Summary: Peace is not merely the absence of activity or hostility, nor is it just getting away from reality. Peace can be described as both the freedom from disturbance as well as an inward sense of well-being.
In the world today people call for peace. They paint signs, write letters, drop bombs, and murder trouble makers, all in the name of peace. As I’m sure you all know the Bible tells us there will be no peace, and here are some stats to prove it. According to the Society of International Law in London; over the past 4,000 years there have been only 268 years of peace. 85% of all history concerns itself with war. In all the years over 8,000 peace treaties have been made and broken. While the Bible prediction and all the corresponding statistics may be disheartening, I urge you not give up. For the Bible talks about peace between nations, as do the stats from London. While peace may not be attainable on a global scale, it can be achieved on an individual basis. This is not only possible but required.
Today I want to discuss how to achieve peace. Peace is listed in Gal. 5:22 as one of the fruits of the Spirit, a trait that is to be held by all Christians, yet one that is too often absent from our lives. Many people search for peace, few often find it. Those who don’t are left asking “Why is it that some people have peace, while others are going to pieces?”
Perhaps part of the problem is that we don’t know what peace really is. Peace is not merely the absence of activity or hostility, nor is it just getting away from reality. Peace can be described as both the freedom from disturbance as well as an inward sense of well-being. Peace comes from only one source and it is not the United Nations. There are three different types of peace: Peace with God, the Peace of God; and Peace with Others.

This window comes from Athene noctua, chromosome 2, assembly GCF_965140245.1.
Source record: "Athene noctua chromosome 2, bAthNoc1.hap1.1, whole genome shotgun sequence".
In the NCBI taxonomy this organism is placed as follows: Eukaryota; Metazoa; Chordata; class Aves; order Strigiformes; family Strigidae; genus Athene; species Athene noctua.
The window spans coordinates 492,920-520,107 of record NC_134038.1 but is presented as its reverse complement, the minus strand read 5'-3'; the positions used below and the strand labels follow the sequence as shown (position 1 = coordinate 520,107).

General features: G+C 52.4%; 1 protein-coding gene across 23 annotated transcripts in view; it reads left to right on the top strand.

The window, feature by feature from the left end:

It seems to be human nature to be at war. From fighting other nations to squabbling amongst ourselves. Many states have aggressive driving laws to try to curb road rage. Companies have ombudsman to settle disputes. Our civil court system is overrun with lawsuits from those who demand satisfaction and retribution for wrongs they have suffered. In our own lives we often take a comment from another and build it into a declaration of war. And we make the smallest annoyance into a dilemma of global proportions. If you go to the psychology or self-help sections in a bookstore, you will find scores of books on the negative effects of stress and ways to cope. Turn on your televisions and you will see reports on how stress has been linked to yet another ailment, and advertisements for the latest wonder drug to help reduce anxiety. We let anything and everything burden us down with more stress and more anxiety. We are like balloons, in that with just a little more air blown in and we will pop. Someone once said there’s only a couple of things that worry him.
1. His wife says good-morning Bill and his name is George. and
2. His horn goes off accidentally and remains stuck as he follows a group of Hell’s Angels down the highway.
Stress and anxiety are nothing new. Look at Ps. 77. The psalmist is going through some type of calamity. He can’t sleep or speak. It is affecting every part of his being. He feels alone, dejected, helpless, and hopeless. Everything is crumbling around him, with no end in sight. But then he remembers the Lord. Everything he had been feeling has been reversed.